A peaceful and well-organised poll, but concerns regarding political participation and media freedoms Commonwealth Secretary-General Kamalesh Sharma today released the Final Report of the Commonwealth Observer Group which observed the 9 August Presidential elections in Rwanda.
Entries in Elections (10)
Nairobi, Kenya (CNN) -- Rwandan President Paul Kagame has been sworn in for a second seven-year term. Thousands piled into a stadium in the capital Kigali on Monday and watched outside on big screens as the former rebel commander was sworn in to the cheers of the assembled citizens. Kagame won the August 9 ballot with 93 percent of the vote, according to the Rwandan National Electoral Commission. "This is your victory, this is a victory for all Rwandans," Kagame told supporters during a celebration speech after the vote last month. "Our development depends on you."
Information was received from Kigali that the arrivals recorded in the run up of the presidential elections last week were in line with normal figures of tourists and business people coming to the "land of a thousand hills," supporting a previous opinion voiced here that there was no cause for any concern over visiting Rwanda during this historic period.
(eTN) - As suggested by this correspondent in several articles leading up to the presidential elections in Rwanda, it was indeed the case as the "land of a thousand hills," Rwanda, went to the polls on Monday, August 9, that voting took place in a secure and peaceful fashion right across the country. President Paul Kagame was re-elected to a seven-year term by about 93 percent of the votes.
The Commonwealth was invited to observe the 9 August 2010 elections by the National Electoral Commission. The Secretary-General of the Commonwealth decided to deploy a 13-person Observer Group supported by a staff team from the Secretariat. I am honoured to have been asked to Chair the Group, which has been present in the country since 2 August 2010.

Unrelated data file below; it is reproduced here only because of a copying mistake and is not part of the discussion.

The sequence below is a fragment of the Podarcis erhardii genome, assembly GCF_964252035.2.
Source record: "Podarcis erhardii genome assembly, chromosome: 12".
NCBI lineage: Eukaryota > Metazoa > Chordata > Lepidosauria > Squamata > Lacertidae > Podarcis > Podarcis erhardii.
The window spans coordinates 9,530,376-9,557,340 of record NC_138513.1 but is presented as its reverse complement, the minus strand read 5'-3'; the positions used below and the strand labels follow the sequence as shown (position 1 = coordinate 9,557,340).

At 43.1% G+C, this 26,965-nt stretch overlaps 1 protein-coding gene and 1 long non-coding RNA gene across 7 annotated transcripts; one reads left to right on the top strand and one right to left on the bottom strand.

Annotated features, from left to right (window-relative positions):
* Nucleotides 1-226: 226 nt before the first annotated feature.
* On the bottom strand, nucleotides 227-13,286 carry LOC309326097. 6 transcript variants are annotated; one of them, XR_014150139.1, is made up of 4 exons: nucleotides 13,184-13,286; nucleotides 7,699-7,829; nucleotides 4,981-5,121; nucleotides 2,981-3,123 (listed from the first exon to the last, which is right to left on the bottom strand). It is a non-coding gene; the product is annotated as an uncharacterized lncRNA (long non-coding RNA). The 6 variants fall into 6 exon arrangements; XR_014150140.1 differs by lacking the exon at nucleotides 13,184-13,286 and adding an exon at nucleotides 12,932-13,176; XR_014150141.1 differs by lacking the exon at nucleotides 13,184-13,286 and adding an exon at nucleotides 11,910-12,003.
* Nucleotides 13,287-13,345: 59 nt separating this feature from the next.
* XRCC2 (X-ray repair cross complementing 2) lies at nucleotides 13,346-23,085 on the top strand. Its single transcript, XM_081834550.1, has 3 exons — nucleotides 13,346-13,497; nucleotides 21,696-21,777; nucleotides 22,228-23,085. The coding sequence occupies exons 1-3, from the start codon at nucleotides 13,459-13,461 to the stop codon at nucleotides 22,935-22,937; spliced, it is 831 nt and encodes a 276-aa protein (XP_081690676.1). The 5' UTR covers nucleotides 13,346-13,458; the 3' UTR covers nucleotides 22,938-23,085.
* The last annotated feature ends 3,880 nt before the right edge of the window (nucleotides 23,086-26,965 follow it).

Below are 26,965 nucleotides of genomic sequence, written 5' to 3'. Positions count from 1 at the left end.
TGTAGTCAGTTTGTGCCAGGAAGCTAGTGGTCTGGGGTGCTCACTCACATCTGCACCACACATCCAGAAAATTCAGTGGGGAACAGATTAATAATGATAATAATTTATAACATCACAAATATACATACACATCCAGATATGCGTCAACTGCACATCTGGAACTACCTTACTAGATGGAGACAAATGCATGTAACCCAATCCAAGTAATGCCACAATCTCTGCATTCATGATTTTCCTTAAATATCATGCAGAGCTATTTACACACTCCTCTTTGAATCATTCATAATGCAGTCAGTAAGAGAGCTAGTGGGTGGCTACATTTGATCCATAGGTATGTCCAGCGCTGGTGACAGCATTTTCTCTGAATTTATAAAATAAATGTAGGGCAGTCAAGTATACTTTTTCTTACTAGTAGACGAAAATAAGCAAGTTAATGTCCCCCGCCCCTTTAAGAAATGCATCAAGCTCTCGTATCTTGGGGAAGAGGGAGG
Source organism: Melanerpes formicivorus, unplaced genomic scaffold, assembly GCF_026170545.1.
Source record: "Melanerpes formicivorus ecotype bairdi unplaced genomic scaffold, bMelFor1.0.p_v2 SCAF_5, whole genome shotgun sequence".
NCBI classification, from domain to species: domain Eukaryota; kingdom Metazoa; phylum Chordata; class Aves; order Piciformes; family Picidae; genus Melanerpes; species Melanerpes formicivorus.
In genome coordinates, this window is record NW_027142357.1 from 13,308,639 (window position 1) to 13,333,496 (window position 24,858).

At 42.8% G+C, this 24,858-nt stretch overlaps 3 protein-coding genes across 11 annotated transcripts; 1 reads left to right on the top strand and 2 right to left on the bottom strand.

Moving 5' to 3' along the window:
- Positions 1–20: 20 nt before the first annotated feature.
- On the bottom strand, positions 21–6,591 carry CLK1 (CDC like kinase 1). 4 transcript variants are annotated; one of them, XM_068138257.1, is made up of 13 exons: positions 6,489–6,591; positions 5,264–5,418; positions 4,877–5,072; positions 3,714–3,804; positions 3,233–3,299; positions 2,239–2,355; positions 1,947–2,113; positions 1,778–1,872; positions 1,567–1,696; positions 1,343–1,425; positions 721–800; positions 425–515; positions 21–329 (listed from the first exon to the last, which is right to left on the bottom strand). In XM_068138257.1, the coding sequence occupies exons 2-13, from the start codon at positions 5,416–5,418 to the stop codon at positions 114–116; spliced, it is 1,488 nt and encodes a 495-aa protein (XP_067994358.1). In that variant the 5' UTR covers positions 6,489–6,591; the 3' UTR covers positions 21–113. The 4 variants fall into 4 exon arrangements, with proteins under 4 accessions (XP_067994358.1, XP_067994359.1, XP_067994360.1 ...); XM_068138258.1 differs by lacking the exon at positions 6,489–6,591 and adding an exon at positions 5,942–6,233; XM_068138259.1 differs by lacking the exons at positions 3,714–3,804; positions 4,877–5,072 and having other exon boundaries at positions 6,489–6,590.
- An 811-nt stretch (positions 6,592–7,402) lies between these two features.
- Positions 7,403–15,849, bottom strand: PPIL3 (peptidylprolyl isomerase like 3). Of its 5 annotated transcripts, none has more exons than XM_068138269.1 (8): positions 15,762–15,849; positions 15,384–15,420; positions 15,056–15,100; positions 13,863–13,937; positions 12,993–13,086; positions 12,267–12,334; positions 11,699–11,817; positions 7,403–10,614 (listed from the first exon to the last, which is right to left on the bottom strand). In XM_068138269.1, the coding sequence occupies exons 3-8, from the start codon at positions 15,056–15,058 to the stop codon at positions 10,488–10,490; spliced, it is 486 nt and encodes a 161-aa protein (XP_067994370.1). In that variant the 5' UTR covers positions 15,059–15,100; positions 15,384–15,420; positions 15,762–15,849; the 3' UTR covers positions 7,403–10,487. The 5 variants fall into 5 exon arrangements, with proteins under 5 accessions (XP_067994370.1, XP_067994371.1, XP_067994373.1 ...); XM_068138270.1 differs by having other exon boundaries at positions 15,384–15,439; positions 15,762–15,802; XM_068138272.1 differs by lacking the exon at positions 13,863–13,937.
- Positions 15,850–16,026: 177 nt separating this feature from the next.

The African Union team monitoring Rwanda's presidential election said on Sunday it has not received any proof of voter intimidation during a tense poll campaign. "We have not received any evidence of intimidation," Anil K. Gayan, the former Mauritius foreign minister heading the AU delegation told journalists.
Rwanda needs to tightly control journalists and politicians to prevent the ethnically divisive rhetoric that sparked a 1994 genocide, Foreign Minister Louise Mushikiwabo said on Monday. Rwandan President Paul Kagame is expected to win an Aug. 9 election, but critics have expressed concerns about an increasingly repressive environment ahead of the poll in the impoverished central African nation.
Rwanda's foreign minister on Monday vehemently denied the government was involved in three recent high-profile attacks on opponents, saying investigators and journalists should be searching for people trying to create chaos ahead of upcoming elections.
Der Spiegel: Interview with Rwandan President Paul Kagame 'We Are Far from Exhausting Our Potential'
In a SPIEGEL interview, Rwandan President Paul Kagame, 52, discusses the failures of the African elite, the trouble with development aid coming from the West and the problems his country has had reconciling after the 1994 genocide.
Dr Jean Damascene Ntawukuriryayo, Rwanda’s Deputy Speaker of Parliament, is the first official opposition challenger of President Paul Kagame in the August presidential elections. Dr Ntawukuriryayo, who has been in political activity since Rwanda’s pre-genocidal era, was chosen by his political party the Social Democratic Party (PSD) on Saturday as its flag bearer for the elections slated for August 9.